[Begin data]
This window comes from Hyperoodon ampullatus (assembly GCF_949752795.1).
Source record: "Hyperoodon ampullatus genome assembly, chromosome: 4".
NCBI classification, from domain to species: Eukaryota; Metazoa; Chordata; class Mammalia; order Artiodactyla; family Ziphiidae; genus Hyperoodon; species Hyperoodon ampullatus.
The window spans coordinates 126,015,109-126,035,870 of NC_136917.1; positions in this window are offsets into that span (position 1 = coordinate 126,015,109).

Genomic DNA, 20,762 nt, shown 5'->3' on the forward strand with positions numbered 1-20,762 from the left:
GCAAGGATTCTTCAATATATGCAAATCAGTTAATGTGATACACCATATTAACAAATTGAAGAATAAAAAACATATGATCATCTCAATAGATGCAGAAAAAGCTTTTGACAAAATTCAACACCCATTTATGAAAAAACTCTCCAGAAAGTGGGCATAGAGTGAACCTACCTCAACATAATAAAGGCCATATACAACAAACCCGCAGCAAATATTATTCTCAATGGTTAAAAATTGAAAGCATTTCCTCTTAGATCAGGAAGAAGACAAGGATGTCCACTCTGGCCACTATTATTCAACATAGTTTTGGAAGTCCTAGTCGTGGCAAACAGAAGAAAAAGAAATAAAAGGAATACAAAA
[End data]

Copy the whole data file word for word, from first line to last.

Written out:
This window comes from Hyperoodon ampullatus (assembly GCF_949752795.1).
Source record: "Hyperoodon ampullatus genome assembly, chromosome: 4".
NCBI classification, from domain to species: Eukaryota; Metazoa; Chordata; class Mammalia; order Artiodactyla; family Ziphiidae; genus Hyperoodon; species Hyperoodon ampullatus.
The window spans coordinates 126,015,109-126,035,870 of NC_136917.1; positions in this window are offsets into that span (position 1 = coordinate 126,015,109).

Genomic DNA, 20,762 nt, shown 5'->3' on the forward strand with positions numbered 1-20,762 from the left:
GCAAGGATTCTTCAATATATGCAAATCAGTTAATGTGATACACCATATTAACAAATTGAAGAATAAAAAACATATGATCATCTCAATAGATGCAGAAAAAGCTTTTGACAAAATTCAACACCCATTTATGAAAAAACTCTCCAGAAAGTGGGCATAGAGTGAACCTACCTCAACATAATAAAGGCCATATACAACAAACCCGCAGCAAATATTATTCTCAATGGTTAAAAATTGAAAGCATTTCCTCTTAGATCAGGAAGAAGACAAGGATGTCCACTCTGGCCACTATTATTCAACATAGTTTTGGAAGTCCTAGTCGTGGCAAACAGAAGAAAAAGAAATAAAAGGAATACAAAA